NEWS
October 15, 1994
If the Walt Disney Co. pursues its historic theme park idea somewhere besides Virginia, Maryland would be ideal for it, based on the criteria the company has already set forth:First, it said, the site must be near the nation's capital. That rules out deep-pockets Pennsylvania, which hoped to land the park if Virginia faltered. Second, it must have access to interstate highways -- another Maryland strength as seen by the Fortune 500 companies placing distribution centers here. Third, the land must be zoned for development.
NEWS
By NEAL R. PEIRCE | February 7, 1994
A number of America's governors were hailed as courageous policy innovators in the '80s. In the '90s, some of them are acting like corporate toadies.With Gov. Jim Folsom leading the charge, Alabama last year agreed not just to buy a $30 million site near Tuscaloosa for a Mercedes-Benz plant, but to train local workers, teach them German, and then permit Daimler Benz to pay off its entire $300 million plant cost through a 25-year exemption from state income...
NEWS
By Michael Dresser and Jay Hancock and Michael Dresser and Jay Hancock,Sun Staff Writers Sun staff writers John Frece and Greg Tasker contributed to this article | September 30, 1994
Walt Disney Co.'s decision to withdraw its plans to build an historical theme park near Haymarket, Va., is the opening Maryland officials have hoped for, but it might not be big enough.The Schaefer administration moved quickly yesterday to fill the void, making a long-shot attempt at interesting Disney officials in relocating their Disney's America theme park in Maryland.The public signals were not encouraging. Disney continued to emphasize its devotion to the Old Dominion, and even an enthusiastic Gov. William Donald Schaefer acknowledged that the difficulties of assembling a parcel of almost five square miles could be insurmountable.
NEWS
By Michael Dresser and Jay Hancock and Michael Dresser and Jay Hancock,Sun Staff Writers Sun staff writers John Frece and Greg Tasker contributed to this article | September 30, 1994
Walt Disney Co.'s decision to withdraw its plans to build a history theme park near Haymarket, Va., is the opening Maryland officials have hoped for, but it might not be big enough.The Schaefer administration moved quickly yesterday to fill the void, making a long-shot attempt at interesting Disney officials in relocating their Disney's America theme park in Maryland.The public signals were not encouraging. Disney continued to emphasize its devotion to the Old Dominion, and even an enthusiastic Gov. William Donald Schaefer acknowledged that the difficulties of assembling a parcel of almost five square miles could be insurmountable.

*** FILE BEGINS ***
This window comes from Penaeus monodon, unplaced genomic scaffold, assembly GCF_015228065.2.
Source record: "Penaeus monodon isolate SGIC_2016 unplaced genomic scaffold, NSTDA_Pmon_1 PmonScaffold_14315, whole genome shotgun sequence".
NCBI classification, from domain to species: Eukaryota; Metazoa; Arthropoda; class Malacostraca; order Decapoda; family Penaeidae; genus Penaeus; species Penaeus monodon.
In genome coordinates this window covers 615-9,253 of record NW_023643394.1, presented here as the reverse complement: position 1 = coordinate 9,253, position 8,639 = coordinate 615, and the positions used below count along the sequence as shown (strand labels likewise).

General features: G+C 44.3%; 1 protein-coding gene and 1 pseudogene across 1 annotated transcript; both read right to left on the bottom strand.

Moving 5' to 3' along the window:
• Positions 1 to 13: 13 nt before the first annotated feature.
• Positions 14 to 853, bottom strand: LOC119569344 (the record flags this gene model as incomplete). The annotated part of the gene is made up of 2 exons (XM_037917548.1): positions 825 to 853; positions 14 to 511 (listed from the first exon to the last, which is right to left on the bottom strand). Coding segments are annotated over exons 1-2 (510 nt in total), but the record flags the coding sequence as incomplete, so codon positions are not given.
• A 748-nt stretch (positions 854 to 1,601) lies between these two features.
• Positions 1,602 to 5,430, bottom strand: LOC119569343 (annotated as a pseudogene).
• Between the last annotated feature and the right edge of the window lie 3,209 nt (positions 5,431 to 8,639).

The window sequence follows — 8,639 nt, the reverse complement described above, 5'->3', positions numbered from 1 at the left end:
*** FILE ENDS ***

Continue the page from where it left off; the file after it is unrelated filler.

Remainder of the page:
NEWS
By Michael Dresser and Jay Hancock and Michael Dresser and Jay Hancock,Sun Staff Writers Sun staff writers John Frece and Greg Tasker contributed to this article | September 30, 1994
Walt Disney Co.'s decision to withdraw its plans to build an historical theme park near Haymarket, Va., is the opening Maryland officials have hoped for, but it might not be big enough.The Schaefer administration moved quickly yesterday to fill the void, making a long-shot attempt at interesting Disney officials in relocating their Disney's America theme park in Maryland.The public signals were not encouraging. Disney continued to emphasize its devotion to the Old Dominion, and even an enthusiastic Gov. William Donald Schaefer acknowledged that the difficulties of assembling a parcel of almost five square miles could be insurmountable.
NEWS
By ANDREW RATNER | September 10, 1994
When Michael D. Eisner, chairman of Walt Disney Co., needed moral support after months of getting battered over his plan to build an American history theme park in Virginia, who'd he call?Don Schaefer.It was a few weeks before Mr. Eisner had emergency bypass surgery. The governor had written to the Disney executive months earlier, offering Maryland's assistance with the Disney's America project in the event that the company's chosen site didn't pan out in the state next door. Mr. Eisner, in turn, phoned the governor in search of some Washington-area business support to counter the media barrage against his project from environmentalists and several prominent historians.
NEWS
July 2, 1994